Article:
Sue Watt
Travel Writer

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About Me
Responsible Tourism
Responsible Tourism: Conservation and Communities

Cecil's Pride, Hwange, ZimbabweI’m passionate about responsible tourism, believing that tourism can and should always work with local communities and conservation, not against them.

During my travels across Africa, I grew increasingly curious about what goes on behind the seemingly idyllic safari scenes, wanting to explore the issues involved in protecting the vulnerable wildlife and wild places and to understand the challenges faced by people living alongside them.

Consequently, over the years my work has gravitated towards being as much about conservation as it is about travel.

Young girl, Tiwai Island Sierra LeoneI’ve seen how communities are an integral part of conservation – without them onside, efforts at saving wildlife will ultimately fail – and I’ve learnt how conservation organisations put local people at the heart of their work.

I’ve been fortunate to have worked with some of the best conservation organisations on the continent, and possibly in the world, learning about the complexities of poaching and security, trophy hunting, centuries-old cultural traditions and human wildlife conflict:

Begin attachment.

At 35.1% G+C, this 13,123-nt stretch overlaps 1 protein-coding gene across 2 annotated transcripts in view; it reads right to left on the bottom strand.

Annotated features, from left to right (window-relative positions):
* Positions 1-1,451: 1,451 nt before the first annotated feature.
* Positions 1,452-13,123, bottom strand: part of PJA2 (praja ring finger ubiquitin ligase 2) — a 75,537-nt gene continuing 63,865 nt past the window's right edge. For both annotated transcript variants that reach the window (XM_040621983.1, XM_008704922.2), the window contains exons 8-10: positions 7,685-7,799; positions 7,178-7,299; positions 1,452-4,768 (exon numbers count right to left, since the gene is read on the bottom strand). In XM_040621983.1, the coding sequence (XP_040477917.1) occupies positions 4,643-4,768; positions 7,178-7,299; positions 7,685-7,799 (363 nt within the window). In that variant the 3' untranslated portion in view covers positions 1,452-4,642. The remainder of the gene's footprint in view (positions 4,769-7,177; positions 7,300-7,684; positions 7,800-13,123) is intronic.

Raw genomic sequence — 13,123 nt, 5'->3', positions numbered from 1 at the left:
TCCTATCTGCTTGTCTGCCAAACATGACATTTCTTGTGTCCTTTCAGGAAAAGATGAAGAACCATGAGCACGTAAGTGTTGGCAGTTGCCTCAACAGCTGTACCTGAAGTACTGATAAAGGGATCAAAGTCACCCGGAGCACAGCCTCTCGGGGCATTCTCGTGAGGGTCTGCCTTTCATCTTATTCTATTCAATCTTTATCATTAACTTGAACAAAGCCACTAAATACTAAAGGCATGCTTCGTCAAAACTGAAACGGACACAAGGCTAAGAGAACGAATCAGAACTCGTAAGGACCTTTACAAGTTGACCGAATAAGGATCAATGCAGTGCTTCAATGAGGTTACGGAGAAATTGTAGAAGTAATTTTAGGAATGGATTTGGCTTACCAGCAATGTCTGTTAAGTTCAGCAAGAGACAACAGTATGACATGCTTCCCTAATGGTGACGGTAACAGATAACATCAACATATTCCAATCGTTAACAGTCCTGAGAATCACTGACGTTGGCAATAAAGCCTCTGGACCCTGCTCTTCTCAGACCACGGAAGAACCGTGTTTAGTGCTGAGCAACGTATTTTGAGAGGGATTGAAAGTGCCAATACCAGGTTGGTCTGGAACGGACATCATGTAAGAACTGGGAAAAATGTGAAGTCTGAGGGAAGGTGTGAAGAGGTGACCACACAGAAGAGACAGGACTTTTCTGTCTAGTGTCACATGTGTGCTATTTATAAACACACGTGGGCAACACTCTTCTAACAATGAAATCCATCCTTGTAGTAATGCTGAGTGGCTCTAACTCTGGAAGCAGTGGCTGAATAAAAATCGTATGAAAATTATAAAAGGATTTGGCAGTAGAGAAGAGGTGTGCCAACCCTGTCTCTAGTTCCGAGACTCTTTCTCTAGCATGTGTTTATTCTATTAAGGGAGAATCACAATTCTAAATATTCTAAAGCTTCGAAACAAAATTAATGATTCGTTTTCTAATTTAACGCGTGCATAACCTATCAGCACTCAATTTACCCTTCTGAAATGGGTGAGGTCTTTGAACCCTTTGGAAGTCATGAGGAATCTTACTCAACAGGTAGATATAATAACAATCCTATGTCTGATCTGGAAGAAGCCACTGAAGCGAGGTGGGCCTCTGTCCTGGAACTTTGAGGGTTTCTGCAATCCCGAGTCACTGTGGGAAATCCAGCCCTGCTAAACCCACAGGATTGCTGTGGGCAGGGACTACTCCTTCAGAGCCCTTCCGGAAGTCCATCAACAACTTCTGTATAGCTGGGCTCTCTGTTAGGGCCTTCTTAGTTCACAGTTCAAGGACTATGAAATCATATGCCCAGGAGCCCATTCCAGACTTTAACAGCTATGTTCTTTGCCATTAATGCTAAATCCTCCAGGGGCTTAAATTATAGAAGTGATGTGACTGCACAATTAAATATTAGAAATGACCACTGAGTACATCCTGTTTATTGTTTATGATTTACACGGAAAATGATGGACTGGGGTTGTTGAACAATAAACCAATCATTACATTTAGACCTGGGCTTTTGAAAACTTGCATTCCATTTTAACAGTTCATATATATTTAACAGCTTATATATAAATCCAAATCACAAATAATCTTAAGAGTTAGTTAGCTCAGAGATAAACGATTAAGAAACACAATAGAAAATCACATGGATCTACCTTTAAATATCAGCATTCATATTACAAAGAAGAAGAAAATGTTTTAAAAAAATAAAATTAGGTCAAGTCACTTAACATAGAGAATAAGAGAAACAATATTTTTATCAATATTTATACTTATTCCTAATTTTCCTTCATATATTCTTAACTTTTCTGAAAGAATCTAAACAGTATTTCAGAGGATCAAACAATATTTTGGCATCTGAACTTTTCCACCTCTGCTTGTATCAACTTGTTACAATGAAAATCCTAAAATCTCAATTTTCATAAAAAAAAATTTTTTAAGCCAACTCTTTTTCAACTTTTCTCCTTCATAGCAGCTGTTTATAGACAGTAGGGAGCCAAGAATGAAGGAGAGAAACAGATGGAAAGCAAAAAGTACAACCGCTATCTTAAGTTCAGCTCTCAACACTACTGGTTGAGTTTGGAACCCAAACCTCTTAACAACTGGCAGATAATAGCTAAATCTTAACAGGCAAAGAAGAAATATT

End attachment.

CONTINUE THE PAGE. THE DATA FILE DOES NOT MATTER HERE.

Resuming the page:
• With African Parks, I’ve monitored a darted elephant, writing about the first day of the world’s most ambitious elephant translocation initiative, the 500Elephants programme, and have visited seven of the parks they currently manage in Malawi, Zambia, Rwanda and Congo to report on their work.

  • I met Sudan, the world’s last remaining male Northern White rhino in Ol Pejeta, Kenya, reporting on efforts to save the species through IVF and stem-cell technology – sadly, Sudan died in March 2018.

  • Over the years, I’ve seen the remarkable progress made by The Gorongosa Restoration Project in Mozambique and its work in protecting what eminent scientist Professor E.O. Wilson describes as ‘the most diverse park in the world.’

Baby gorilla, UgandaAnd I’ve been fortunate to spend time with many other significant players in conservation, among them African Wildlife Foundation, Oxford University’s WildCRU, the Ruaha Conservation Project and The Long Shields Lion Guardians, and Conservation Lower Zambezi.

To read some of these articles, click here.


Waterbuck, Liwonde, Malawi

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